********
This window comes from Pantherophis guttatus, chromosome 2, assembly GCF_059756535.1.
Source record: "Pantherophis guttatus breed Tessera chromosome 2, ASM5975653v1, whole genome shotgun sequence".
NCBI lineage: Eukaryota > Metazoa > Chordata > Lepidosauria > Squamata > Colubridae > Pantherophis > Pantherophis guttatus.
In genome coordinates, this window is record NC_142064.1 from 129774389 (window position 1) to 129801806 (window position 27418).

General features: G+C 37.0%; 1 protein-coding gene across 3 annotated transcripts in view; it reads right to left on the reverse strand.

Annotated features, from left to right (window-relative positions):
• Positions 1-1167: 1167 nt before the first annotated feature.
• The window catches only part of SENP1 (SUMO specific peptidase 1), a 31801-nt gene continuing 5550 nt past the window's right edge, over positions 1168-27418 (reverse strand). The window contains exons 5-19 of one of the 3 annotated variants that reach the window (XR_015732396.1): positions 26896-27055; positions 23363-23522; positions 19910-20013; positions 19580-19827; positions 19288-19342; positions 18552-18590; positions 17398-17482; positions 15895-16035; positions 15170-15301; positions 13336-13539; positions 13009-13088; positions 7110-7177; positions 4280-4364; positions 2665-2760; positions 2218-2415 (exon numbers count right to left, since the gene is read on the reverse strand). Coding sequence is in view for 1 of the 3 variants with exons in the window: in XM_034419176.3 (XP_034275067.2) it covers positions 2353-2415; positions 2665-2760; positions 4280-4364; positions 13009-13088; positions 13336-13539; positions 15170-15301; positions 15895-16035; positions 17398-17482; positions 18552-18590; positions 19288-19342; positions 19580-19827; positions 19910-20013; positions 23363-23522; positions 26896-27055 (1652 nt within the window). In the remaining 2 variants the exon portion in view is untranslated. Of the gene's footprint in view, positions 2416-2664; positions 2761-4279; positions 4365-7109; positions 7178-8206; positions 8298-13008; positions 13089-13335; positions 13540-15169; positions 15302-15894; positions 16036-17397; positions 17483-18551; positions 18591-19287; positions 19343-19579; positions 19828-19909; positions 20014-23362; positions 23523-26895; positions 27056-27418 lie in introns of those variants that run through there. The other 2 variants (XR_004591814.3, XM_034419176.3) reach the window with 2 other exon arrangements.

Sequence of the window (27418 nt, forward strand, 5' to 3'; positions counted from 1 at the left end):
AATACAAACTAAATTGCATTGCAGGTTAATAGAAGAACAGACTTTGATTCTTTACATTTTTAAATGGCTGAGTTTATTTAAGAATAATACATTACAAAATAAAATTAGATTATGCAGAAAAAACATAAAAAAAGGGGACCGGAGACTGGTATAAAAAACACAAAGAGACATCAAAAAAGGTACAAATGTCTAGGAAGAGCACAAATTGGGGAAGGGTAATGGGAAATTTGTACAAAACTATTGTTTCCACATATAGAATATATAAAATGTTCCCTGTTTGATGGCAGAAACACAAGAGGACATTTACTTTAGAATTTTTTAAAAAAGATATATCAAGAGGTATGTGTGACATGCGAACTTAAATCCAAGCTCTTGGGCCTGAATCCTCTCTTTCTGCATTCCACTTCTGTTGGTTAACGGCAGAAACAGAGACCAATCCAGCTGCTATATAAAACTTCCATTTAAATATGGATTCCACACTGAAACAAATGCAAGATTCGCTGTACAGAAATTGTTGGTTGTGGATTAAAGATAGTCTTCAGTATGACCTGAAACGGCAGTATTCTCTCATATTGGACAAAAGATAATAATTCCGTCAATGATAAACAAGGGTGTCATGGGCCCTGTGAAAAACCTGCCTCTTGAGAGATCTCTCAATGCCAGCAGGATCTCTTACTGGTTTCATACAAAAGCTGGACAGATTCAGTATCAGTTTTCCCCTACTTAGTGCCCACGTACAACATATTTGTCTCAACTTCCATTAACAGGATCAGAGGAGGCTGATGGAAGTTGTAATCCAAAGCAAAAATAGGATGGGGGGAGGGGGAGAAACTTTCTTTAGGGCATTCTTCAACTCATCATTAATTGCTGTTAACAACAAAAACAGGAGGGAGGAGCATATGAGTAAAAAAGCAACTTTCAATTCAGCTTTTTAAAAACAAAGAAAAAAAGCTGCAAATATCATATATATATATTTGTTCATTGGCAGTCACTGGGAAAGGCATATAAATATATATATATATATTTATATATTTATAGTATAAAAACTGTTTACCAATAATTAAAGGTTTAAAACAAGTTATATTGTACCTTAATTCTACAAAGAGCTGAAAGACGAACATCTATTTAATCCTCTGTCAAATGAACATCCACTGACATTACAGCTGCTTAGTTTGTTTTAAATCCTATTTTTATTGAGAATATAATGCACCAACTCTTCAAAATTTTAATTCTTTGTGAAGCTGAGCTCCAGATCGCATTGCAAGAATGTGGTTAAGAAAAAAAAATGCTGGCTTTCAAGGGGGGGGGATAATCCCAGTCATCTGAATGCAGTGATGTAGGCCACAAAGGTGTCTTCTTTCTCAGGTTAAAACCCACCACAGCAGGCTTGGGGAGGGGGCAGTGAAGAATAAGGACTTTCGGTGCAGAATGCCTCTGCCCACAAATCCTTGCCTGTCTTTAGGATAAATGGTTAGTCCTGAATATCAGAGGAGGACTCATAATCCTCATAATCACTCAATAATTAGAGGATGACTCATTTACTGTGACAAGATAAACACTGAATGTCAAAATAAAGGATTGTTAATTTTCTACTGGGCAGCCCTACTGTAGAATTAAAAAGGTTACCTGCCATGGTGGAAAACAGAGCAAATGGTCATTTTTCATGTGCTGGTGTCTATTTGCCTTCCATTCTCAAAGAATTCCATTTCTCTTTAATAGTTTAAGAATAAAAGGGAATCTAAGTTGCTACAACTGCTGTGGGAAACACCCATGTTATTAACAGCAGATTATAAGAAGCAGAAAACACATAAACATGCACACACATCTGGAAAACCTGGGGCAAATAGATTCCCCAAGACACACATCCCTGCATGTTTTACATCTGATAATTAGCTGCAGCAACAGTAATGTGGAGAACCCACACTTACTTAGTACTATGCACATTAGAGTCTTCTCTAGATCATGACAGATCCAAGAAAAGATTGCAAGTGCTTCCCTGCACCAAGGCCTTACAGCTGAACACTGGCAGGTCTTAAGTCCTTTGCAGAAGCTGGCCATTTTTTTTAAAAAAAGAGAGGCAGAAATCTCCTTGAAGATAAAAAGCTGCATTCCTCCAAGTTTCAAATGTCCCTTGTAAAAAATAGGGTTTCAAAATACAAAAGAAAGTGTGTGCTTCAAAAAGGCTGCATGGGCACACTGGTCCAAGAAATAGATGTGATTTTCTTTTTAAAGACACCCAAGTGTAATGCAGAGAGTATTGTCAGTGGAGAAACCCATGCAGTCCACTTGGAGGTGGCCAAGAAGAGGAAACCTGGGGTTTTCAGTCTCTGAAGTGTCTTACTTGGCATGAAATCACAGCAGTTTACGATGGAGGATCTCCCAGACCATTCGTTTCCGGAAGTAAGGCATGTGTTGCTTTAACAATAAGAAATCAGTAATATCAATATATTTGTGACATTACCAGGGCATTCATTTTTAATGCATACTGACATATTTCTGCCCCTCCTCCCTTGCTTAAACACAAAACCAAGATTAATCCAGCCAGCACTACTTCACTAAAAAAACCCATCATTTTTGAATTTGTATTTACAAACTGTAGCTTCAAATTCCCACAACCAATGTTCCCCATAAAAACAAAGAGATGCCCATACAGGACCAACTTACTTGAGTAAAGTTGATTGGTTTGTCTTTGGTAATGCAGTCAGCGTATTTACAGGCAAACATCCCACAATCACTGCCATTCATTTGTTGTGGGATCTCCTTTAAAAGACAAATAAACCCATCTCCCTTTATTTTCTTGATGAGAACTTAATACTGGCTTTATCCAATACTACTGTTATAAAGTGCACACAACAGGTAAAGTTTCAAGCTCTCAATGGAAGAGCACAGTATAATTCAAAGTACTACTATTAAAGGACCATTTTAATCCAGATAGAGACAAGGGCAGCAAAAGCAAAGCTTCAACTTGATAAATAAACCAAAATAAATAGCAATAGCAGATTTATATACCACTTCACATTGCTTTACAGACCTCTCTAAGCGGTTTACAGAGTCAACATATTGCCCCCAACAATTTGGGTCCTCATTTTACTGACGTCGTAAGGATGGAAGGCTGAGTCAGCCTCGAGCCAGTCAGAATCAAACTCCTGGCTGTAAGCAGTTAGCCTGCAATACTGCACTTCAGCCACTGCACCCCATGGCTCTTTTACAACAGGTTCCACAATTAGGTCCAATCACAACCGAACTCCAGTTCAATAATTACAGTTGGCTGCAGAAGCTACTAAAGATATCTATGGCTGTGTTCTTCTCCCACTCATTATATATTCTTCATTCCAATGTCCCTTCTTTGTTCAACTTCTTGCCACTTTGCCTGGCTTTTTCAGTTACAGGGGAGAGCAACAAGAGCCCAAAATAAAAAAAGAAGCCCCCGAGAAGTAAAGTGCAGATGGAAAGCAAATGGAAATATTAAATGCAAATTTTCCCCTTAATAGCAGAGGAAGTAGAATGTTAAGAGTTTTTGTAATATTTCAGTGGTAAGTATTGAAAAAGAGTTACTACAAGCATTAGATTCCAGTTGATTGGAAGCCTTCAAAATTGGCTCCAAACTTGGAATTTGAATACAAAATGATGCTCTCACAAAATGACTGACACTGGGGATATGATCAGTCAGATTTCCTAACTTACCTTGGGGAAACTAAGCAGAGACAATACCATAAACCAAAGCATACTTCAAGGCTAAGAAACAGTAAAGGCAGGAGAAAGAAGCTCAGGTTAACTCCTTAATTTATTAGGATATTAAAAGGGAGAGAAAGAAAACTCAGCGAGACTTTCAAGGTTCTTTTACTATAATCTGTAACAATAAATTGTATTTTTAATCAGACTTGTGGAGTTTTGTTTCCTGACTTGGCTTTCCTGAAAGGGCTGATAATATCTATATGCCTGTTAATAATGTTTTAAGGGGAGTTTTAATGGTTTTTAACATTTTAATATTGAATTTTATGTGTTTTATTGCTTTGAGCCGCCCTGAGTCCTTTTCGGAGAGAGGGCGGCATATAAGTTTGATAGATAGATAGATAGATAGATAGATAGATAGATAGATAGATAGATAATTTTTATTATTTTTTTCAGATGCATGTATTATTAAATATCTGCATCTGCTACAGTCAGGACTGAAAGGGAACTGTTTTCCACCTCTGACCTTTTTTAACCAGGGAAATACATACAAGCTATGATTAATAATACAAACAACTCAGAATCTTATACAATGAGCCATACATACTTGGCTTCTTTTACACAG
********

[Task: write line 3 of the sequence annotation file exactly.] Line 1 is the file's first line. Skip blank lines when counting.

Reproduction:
NCBI lineage: Eukaryota > Metazoa > Chordata > Lepidosauria > Squamata > Colubridae > Pantherophis > Pantherophis guttatus.